Book Review: Alpha By Isabelle Arsenault

This book is one of my prized treasures from last year. I spied an early version of it coming to the US at a book sellers convention and it literally made me halt and gasp. It is a breathtakingly beautiful abecedarian. In a market where alphabet books abound in every manner of cleverness, this book stands out – not only in its physical characteristics with a cloth spine and uncoated paper – but also in its use of the NATO phonetic alphabet combined with unique visuals. Prepare to be captivated by an alphabet book. Here is Alpha by Isabelle Arsenault, 2015.

Alpha 2
Alpha 3
Alpha 4

“Alpha. Bravo. Charlie.” Those are the only words in this book I could have listed if quizzed. “Foxtrot” too, perhaps. Although I don’t know that I would have known to call them the NATO phonetic alphabet. Now it will be forever ingrained in my head. Look at how much I’ve learned from this picture book already. And I’m an adult!

The end of the book has a wonderful couple of paragraphs explaining a tiny bit about the NATO phonetic alphabet including when and why it was created in 1956. It is just enough information for this sleek alphabet book to give its reasoning and spark interest for those who want to learn more.

Alpha 5

I desperately love how sophisticated this picture book is. Not only do you get to feel smarter by learning a more unique alphabet than the average picture book; but you also have amazingly unique and often fun images to represent the words. It is like the cheat sheet to a super difficult round of charades. And I don’t know that anyone could look at this alphabet book and argue that it is strictly for kids. Very few, if any, children would know the iconic Charlie Chaplin hat without the guidance of a wise adult. And when is the last time you saw a glass of whiskey in a children’s book?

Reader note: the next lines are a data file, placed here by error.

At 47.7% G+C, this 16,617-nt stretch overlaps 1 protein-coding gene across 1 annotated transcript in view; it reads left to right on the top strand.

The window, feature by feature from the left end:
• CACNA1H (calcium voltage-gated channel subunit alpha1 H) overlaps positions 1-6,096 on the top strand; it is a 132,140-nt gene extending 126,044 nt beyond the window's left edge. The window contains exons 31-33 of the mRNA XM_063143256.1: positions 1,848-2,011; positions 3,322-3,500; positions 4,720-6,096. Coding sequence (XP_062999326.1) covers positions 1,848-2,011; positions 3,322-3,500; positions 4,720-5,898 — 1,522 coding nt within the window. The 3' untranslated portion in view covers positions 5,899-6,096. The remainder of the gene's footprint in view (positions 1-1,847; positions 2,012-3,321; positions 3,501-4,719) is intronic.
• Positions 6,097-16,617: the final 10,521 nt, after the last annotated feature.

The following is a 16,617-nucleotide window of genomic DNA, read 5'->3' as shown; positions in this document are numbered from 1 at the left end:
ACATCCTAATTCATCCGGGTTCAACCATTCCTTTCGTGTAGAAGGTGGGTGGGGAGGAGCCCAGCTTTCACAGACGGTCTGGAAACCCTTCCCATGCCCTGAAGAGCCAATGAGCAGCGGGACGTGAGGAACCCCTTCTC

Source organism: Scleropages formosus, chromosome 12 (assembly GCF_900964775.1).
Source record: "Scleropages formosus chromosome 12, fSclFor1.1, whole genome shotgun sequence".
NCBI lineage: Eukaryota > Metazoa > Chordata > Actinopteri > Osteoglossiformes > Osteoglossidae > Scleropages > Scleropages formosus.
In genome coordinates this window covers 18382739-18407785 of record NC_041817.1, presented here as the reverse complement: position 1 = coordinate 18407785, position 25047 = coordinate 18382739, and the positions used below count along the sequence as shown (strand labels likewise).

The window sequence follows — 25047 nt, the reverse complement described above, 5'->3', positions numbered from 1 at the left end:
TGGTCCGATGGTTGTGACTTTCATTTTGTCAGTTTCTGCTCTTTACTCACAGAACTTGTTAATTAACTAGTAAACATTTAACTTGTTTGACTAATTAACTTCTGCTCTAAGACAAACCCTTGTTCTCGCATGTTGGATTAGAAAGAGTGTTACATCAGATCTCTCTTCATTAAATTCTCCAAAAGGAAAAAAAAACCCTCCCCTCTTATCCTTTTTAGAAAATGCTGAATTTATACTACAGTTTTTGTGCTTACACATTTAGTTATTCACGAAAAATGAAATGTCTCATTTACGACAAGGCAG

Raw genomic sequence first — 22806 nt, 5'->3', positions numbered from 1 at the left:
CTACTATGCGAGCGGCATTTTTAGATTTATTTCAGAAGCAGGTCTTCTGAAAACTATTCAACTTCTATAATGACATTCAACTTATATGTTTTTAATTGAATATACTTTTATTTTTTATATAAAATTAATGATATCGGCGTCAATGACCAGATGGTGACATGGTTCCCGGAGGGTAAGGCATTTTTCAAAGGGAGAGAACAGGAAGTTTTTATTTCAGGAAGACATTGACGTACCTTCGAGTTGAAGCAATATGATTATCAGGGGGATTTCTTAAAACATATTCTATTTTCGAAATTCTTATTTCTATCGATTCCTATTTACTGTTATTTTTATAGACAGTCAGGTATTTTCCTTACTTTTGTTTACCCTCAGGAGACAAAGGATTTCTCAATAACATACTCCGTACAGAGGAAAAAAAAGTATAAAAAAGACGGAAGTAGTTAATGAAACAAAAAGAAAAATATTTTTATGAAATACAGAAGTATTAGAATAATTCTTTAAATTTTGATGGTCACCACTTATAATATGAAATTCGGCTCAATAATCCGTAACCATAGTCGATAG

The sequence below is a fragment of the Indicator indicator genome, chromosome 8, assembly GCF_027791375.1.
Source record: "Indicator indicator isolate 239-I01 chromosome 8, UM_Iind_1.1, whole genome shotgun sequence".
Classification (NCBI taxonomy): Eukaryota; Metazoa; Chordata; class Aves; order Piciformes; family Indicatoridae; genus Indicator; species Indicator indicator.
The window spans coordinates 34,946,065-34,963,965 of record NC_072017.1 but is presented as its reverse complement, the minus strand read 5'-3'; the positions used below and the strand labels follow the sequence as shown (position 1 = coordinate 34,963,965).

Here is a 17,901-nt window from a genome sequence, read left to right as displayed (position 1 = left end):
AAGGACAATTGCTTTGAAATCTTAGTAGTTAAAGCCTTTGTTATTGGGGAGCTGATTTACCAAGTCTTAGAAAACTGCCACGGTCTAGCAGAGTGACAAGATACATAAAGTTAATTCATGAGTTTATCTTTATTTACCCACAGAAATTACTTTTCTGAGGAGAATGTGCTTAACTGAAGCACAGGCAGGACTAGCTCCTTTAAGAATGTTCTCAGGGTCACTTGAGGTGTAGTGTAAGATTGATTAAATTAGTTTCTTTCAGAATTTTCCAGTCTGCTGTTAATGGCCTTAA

Alpha 8

The book begins uniquely even before it is opened. It lacks a dust jacket. The cover is stunning and trimmed with a cloth spine. I have seen this before, often in imports, and I love it. I do love a good dust jacket with an under cover reveal; but I have never understood having a dust jacket that looks the same as the cover beneath. And in reality, when children approach a dust jacket, the whole thing is just ridiculous. Hard to carry. Hard to keep from tearing. Never stays on. Just an all around pain when there is no delightful reason for its existence. So I appreciate books like this just cutting to the chase and giving us a truly lovely, hardbound book. And it fits the essence of this book too. The NATO phonetic alphabet was created for more clear and precise communication. This presentation is very straight-forward, with no frills to get in the way.

Alpha 6

Isabelle Arsenault is an incredibly lovely illustrator with many beloved books on her shelf already. Her illustrations have such a soft, narrative quality to them. Sophisticated is the word that continues to come to mind, with this book, and especially with her art. She uses a combination of watercolor, gouache, pencil, and colored pencil to create the art and the effect here is so strong and gentle and memorable.

Alpha 7

I also adore the typography. I don’t see any credits for a designer of the book, so I’m assuming Arsenault had her hand in that as well. The all caps text is beautiful, and also a bit surprising for a “children’s book” given that typically those learning to read are taught to read upper and lower case, rather than a san serif all caps. Another piece of evidence to this book being for a larger audience. The text is all in black, except for the key letter to each spread being in a color pulled from the accompanying illustration. The text even has a painterly quality to it, even though it is extremely tight and precise – upon closer inspection, it looks to have variation in tone and some wobbly edges. The overall effect is just so lovely.

Alpha 9

This picture book is a collection of works of art. Each illustration is powerful and swoon-worthy on its own. Put-together, they are a wonder to learn from and to admire. This is an alphabet book worth every penny. It has beauty, depth, interest, and intrigue for young and old alike. This is the best type of learning.

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